“Springer’s censorship is a disservice to everyone,” said Kevin Carrico, a China scholar at Macquarie University in Sydney, Australia. “Springer’s success relies on its authors and its readers, and both are being cheated in this arrangement.”
“It’s a symbol of how unprepared we are in the west for China’s influence expanding outwards,” said Jonathan Sullivan, director of the University of Nottingham’s China Policy Institute and author of one of the censored articles. “It’s about how we perceive our relationship with China and how much we value principles versus the instrumental benefits of pleasing the authorities in China.”
“The world’s leading academic publishers are deeply divided over how to respond to China’s intensifying censorship drive at home and abroad, with some vowing to resist while others have caved in to pressure,” the FT’s Ben Bland adds. “Having silenced many of his domestic critics, President Xi Jinping is seeking to export the Chinese Communist party’s heavily circumscribed view of intellectual debate as part of his push to promote Chinese soft power.”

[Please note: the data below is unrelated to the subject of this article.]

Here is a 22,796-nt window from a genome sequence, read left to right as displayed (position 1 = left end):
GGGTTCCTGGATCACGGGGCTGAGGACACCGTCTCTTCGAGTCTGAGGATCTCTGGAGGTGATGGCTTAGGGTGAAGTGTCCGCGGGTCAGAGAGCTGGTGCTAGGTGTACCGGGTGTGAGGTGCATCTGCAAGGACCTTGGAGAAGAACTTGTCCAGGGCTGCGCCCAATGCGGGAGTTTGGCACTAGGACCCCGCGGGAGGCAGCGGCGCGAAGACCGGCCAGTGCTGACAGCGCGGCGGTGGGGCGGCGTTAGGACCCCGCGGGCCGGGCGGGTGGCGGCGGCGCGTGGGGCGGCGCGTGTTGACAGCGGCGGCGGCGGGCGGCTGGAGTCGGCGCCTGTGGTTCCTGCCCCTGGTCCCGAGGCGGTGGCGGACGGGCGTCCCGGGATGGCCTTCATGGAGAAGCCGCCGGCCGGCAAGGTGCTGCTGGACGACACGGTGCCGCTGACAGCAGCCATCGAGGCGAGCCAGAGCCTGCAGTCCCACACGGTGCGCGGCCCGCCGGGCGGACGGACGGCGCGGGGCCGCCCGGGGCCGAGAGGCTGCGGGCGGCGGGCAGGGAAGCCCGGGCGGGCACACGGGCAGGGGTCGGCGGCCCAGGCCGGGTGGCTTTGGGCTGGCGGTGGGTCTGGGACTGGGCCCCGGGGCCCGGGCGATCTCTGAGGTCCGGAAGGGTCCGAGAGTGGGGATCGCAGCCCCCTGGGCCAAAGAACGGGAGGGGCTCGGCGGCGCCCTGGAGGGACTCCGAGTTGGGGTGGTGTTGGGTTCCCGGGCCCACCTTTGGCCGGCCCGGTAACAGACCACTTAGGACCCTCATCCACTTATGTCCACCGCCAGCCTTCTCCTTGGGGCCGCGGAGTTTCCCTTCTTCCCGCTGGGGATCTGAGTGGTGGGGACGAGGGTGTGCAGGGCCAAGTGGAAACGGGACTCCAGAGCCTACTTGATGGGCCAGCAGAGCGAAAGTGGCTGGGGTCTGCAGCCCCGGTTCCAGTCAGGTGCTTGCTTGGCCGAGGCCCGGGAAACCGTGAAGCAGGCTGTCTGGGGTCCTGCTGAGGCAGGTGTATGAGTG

Western institutions are unprepared to deal with Beijing’s efforts to change the west and are too prone to surrender their principles for the promise of market access, said Jonathan Sullivan, head of the China Policy Institute at the Nottingham University. “China can do what it likes at home but the real issue is for western academia, media organisations and other companies,” he said. “As is China’s wont, they are dividing and ruling.”
Although there are differences in the shape and tone of the Chinese and Russian approaches [to projecting influence abroad], both stem from an ideological model that privileges state power over individual liberty and is fundamentally hostile to free expression, open debate, and independent thought, according to Christopher Walker and Jessica Ludwig of the National Endowment for Democracy’s International Forum for Democratic Studies.